4% Stake

Bill Gates Buys Into Vaccine Maker

Bill Gates Source AP Photos
  • Why it matters

    Why it matters

    The Gates Foundation investment in Curevac could produce vaccines that no longer require refrigeration, a bonus in the developing world.

  • Facts


    • The Bill and Melinda Gates Foundation has invested $52 million in German biotech firm Curevac.
    • Curevac hopes the deal will help it can accelerate the creation of pioneering, life-saving RNA vaccines.
    • It is the Gates Foundation’s largest-ever single, direct investment in a private business.
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A small German biotech company specializing in next-generation vaccine technology believes a $52 million (€46 million) investment from the Bill and Melinda Gates Foundation will help deliver its life-saving products to market more quickly.

Curevac, based in Tübingen, southwest Germany, said the investment, equivalent to a 4 percent stake in the firm, would allow it to deliver a vaccine to combat rotavirus, a frequent cause of diarrhea in developing countries, by as early as 2020.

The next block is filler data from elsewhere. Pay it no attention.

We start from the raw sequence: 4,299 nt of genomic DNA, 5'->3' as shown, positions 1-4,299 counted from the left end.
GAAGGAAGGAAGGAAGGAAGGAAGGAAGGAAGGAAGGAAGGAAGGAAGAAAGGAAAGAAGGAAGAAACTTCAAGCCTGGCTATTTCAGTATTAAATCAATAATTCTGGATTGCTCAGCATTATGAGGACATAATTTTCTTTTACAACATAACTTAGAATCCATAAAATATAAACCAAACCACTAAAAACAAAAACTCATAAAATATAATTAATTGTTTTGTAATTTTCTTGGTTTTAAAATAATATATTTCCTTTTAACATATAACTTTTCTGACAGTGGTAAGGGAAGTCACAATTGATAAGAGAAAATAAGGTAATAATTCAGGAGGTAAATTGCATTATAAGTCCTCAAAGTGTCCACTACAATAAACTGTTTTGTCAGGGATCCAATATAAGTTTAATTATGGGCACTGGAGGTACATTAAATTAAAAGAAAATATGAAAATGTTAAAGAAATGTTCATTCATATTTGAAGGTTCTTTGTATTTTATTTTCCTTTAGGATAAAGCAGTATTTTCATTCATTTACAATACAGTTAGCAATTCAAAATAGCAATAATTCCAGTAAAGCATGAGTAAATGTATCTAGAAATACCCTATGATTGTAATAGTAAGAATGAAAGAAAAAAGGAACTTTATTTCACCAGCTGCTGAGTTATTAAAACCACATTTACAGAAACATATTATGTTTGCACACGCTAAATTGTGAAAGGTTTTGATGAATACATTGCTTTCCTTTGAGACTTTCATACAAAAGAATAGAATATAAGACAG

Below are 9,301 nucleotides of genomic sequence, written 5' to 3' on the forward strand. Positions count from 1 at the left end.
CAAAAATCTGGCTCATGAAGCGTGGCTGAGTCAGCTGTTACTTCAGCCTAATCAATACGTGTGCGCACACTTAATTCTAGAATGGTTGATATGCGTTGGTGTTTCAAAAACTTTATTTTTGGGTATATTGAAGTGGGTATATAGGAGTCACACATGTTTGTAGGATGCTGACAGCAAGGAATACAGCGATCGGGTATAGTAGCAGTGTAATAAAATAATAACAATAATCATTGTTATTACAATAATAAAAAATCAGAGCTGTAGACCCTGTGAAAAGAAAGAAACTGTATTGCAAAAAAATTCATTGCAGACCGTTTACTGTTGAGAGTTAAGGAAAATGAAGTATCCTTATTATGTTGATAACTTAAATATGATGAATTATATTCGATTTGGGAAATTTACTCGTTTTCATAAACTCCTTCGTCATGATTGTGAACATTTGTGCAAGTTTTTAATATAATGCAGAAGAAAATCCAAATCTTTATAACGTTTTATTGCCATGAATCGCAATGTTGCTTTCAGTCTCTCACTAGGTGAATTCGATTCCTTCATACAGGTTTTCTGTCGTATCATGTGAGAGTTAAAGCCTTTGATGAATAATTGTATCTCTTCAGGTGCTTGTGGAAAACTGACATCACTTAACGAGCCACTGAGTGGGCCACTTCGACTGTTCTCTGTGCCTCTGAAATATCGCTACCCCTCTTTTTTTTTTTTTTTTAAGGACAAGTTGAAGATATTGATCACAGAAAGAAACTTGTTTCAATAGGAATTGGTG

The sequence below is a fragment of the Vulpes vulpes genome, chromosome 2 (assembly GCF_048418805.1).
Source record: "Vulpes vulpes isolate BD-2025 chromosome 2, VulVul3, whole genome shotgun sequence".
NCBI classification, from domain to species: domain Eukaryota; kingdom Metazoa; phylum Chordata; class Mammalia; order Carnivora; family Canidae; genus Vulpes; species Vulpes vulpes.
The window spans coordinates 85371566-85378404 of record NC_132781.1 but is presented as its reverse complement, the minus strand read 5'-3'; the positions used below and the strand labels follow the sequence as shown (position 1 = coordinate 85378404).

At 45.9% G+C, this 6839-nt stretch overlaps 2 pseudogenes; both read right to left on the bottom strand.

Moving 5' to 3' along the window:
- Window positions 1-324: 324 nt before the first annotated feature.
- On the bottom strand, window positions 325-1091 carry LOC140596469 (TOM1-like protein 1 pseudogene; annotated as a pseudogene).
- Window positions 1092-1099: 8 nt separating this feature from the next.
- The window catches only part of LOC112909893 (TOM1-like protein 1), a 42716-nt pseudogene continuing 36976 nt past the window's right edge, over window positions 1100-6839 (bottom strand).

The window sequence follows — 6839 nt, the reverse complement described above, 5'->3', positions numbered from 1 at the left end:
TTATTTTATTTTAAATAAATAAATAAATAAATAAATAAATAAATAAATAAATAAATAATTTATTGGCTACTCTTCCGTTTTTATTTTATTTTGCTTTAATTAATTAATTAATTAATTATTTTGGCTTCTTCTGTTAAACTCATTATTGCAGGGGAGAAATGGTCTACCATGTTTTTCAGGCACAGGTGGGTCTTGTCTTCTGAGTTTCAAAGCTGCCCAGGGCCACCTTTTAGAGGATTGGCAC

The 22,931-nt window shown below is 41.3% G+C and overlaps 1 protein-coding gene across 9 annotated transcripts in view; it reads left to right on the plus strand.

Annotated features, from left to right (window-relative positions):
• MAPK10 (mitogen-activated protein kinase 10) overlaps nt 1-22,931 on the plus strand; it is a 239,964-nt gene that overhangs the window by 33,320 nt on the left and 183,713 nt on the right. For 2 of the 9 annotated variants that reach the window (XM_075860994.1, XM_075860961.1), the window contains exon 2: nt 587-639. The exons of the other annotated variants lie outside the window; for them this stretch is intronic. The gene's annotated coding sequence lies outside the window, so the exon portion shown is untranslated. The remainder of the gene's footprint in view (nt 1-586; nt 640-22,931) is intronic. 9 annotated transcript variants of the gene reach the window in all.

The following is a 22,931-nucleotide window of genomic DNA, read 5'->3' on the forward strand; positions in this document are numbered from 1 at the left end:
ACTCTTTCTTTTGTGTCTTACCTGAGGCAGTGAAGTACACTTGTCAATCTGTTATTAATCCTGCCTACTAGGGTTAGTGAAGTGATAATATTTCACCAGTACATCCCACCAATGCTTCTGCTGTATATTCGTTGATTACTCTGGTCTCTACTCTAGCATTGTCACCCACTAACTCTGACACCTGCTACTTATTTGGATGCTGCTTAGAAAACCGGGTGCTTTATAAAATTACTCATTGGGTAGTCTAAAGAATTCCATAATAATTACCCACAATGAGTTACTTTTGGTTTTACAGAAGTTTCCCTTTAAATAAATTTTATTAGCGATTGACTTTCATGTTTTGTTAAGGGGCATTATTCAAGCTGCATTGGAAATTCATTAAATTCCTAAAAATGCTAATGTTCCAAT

The company specializes in so-called RNA vaccines, which its founders developed. RNA, ribonucleic acid, is a class of protein that cells use to communicate with each other. Researchers believe RNA can be an effective way to immunize people against influenza, rotavirus and possibly HIV.

The principle advantage of RNA vaccines as opposed to conventional vaccines is that they do not have to be stored cold, making them ideal for use in developing nations.

The Gates Foundation, the world’s wealthiest charitable organization with assets of $43.5 billion, has a stated aim of providing cheap, effective vaccines to the developing world. Bill Gates is a co-founder of Microsoft and the world’s richest man, according to Forbes, which lists his personal assets at $79.2 billion. The Curevac deal is the foundation’s largest-ever direct investment in a private company.

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